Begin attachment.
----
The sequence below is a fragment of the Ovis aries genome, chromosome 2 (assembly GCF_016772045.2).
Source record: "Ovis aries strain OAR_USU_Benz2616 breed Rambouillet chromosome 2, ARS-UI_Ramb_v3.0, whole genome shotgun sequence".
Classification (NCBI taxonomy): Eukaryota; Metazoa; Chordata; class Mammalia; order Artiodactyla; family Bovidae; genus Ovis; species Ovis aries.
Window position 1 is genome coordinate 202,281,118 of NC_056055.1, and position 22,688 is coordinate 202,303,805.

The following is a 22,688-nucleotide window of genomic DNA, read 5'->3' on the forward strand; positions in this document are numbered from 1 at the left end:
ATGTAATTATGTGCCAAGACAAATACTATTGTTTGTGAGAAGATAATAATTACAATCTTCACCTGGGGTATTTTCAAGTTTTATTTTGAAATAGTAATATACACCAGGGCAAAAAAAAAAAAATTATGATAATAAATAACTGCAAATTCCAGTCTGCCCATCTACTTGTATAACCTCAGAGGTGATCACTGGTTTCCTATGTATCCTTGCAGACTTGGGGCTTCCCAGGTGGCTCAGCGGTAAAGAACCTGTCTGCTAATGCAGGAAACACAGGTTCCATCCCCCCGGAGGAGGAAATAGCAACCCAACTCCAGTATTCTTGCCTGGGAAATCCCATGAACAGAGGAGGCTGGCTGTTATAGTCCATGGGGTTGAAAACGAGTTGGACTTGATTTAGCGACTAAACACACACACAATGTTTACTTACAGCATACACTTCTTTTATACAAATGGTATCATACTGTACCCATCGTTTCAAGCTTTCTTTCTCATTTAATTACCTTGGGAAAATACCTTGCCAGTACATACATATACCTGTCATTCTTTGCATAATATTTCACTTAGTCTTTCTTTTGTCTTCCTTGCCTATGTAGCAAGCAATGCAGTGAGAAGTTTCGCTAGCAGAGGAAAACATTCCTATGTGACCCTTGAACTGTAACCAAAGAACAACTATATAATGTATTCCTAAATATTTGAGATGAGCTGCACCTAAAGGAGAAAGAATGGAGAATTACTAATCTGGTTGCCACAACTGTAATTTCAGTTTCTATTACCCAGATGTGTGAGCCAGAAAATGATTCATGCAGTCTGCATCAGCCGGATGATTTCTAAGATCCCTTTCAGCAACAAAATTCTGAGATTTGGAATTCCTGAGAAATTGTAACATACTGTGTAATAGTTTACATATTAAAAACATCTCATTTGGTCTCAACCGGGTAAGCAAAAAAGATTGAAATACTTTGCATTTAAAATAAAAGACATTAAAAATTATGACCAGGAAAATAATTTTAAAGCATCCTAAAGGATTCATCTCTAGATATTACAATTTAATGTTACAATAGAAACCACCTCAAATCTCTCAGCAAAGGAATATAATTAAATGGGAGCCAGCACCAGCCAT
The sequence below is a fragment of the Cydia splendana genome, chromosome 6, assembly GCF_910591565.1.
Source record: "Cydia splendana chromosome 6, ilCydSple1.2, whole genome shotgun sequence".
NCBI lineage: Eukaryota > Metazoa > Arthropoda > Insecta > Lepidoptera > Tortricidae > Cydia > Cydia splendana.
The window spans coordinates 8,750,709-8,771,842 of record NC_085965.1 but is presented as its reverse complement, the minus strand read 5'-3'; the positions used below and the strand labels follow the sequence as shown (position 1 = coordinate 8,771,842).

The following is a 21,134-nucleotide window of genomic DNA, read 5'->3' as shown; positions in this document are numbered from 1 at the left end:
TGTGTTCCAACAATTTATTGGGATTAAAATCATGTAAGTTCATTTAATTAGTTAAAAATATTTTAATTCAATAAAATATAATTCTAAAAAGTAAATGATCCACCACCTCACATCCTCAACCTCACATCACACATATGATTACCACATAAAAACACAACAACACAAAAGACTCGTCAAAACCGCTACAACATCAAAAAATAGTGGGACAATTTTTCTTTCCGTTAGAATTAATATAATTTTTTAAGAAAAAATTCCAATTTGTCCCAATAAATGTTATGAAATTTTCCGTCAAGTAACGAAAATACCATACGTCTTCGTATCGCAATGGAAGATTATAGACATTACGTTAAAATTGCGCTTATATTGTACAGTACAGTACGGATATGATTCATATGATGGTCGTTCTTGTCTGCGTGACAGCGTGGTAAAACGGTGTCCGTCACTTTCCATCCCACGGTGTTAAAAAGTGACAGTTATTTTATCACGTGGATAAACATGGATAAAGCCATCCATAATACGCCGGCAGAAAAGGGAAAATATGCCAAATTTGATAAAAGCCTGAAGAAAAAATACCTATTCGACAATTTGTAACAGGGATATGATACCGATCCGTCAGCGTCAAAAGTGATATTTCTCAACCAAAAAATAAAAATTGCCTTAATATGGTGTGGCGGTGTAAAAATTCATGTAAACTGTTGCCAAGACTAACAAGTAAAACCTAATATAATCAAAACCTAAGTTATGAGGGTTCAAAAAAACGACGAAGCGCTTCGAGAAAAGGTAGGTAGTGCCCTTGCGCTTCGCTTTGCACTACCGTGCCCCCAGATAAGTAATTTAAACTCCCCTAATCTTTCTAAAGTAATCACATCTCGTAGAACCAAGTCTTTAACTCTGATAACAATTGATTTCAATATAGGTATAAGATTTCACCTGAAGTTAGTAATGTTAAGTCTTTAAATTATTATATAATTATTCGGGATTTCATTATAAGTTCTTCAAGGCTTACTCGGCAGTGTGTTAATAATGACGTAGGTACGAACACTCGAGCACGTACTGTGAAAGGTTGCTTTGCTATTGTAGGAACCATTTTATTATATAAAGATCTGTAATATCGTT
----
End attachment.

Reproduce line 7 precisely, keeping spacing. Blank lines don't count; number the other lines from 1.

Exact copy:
The sequence below is a fragment of the Cydia splendana genome, chromosome 6, assembly GCF_910591565.1.